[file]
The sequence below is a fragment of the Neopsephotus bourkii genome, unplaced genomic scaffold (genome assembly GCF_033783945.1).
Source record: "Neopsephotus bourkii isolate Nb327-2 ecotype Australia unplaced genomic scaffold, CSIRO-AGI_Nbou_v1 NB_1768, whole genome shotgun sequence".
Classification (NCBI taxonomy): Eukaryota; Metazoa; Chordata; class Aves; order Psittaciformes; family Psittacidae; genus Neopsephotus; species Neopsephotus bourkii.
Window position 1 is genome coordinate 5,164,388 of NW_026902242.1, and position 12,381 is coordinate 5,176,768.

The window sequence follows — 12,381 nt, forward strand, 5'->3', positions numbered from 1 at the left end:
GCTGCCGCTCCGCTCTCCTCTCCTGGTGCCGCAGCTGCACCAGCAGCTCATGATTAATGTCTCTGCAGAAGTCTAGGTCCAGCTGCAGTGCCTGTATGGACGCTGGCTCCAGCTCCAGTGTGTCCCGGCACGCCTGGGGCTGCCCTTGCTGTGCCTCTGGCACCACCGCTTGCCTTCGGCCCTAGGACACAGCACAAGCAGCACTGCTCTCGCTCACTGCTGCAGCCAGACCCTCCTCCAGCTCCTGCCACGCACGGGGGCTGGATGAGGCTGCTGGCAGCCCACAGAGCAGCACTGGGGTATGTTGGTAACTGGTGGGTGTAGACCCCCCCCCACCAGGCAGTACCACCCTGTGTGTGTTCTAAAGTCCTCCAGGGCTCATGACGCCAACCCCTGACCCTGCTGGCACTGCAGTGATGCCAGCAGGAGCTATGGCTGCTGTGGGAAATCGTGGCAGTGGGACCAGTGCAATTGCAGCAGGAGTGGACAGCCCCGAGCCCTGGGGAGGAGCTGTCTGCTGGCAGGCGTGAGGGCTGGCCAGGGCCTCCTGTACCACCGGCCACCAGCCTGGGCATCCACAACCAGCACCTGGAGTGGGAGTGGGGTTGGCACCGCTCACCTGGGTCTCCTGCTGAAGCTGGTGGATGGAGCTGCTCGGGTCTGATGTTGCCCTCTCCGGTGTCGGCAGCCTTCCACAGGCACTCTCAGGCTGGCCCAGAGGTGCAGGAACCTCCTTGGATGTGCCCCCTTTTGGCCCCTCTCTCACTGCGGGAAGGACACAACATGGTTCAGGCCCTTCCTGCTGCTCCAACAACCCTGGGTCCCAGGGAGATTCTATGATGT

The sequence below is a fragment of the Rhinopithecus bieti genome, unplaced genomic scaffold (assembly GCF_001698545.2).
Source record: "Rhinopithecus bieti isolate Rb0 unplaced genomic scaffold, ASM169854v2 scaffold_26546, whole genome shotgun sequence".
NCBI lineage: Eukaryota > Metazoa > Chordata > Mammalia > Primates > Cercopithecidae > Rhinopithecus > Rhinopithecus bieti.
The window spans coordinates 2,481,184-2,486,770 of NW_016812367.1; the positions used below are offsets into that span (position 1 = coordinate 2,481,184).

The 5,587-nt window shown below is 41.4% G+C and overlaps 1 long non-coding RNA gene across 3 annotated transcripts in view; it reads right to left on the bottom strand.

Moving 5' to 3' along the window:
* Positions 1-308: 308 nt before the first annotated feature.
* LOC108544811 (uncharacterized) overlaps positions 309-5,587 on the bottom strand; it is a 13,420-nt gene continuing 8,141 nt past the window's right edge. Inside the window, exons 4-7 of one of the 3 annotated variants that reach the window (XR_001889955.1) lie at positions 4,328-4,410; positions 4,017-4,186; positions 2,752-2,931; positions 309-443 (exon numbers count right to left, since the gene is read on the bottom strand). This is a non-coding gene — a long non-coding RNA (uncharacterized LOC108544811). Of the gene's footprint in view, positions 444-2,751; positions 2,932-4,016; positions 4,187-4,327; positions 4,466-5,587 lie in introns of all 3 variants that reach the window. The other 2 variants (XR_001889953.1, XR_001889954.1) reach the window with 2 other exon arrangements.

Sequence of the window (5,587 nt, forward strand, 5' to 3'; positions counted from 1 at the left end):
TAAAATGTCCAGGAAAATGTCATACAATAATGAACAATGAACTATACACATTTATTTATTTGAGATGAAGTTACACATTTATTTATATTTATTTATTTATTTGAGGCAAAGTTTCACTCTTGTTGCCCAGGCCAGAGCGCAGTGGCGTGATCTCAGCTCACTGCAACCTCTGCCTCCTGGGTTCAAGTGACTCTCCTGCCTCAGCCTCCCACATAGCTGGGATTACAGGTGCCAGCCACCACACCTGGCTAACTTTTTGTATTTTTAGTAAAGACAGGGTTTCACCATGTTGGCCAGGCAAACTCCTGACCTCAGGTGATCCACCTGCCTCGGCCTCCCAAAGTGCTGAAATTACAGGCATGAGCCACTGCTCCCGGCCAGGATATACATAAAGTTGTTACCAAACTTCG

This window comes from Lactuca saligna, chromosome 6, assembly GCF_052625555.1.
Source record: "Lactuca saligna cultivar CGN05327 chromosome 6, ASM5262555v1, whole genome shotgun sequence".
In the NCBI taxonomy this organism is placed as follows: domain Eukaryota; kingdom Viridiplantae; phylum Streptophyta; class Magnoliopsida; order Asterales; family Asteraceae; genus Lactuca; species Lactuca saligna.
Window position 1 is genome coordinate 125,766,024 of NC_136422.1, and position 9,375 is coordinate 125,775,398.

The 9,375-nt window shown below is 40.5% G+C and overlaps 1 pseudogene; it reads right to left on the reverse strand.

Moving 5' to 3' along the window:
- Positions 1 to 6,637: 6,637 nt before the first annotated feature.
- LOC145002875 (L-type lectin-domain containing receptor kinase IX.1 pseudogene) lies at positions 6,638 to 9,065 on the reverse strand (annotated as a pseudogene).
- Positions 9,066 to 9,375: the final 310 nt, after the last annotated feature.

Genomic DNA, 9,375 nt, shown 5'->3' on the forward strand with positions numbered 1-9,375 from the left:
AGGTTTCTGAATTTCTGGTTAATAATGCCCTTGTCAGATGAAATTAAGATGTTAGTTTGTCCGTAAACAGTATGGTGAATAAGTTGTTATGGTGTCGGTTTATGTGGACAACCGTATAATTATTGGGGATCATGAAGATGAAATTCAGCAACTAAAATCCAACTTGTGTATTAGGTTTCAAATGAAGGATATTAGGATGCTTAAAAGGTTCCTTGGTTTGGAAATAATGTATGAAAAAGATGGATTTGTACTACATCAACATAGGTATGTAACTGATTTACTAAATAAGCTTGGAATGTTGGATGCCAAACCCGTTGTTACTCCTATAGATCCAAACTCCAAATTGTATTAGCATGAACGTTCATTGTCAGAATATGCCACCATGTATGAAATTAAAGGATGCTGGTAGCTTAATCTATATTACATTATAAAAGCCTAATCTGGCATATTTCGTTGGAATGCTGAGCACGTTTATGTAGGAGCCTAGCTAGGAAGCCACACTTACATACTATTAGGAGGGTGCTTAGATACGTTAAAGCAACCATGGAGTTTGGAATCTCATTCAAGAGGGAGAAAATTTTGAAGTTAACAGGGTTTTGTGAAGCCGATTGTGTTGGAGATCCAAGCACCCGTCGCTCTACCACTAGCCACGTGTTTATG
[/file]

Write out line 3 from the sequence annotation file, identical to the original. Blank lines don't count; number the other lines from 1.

Classification (NCBI taxonomy): Eukaryota; Metazoa; Chordata; class Aves; order Psittaciformes; family Psittacidae; genus Neopsephotus; species Neopsephotus bourkii.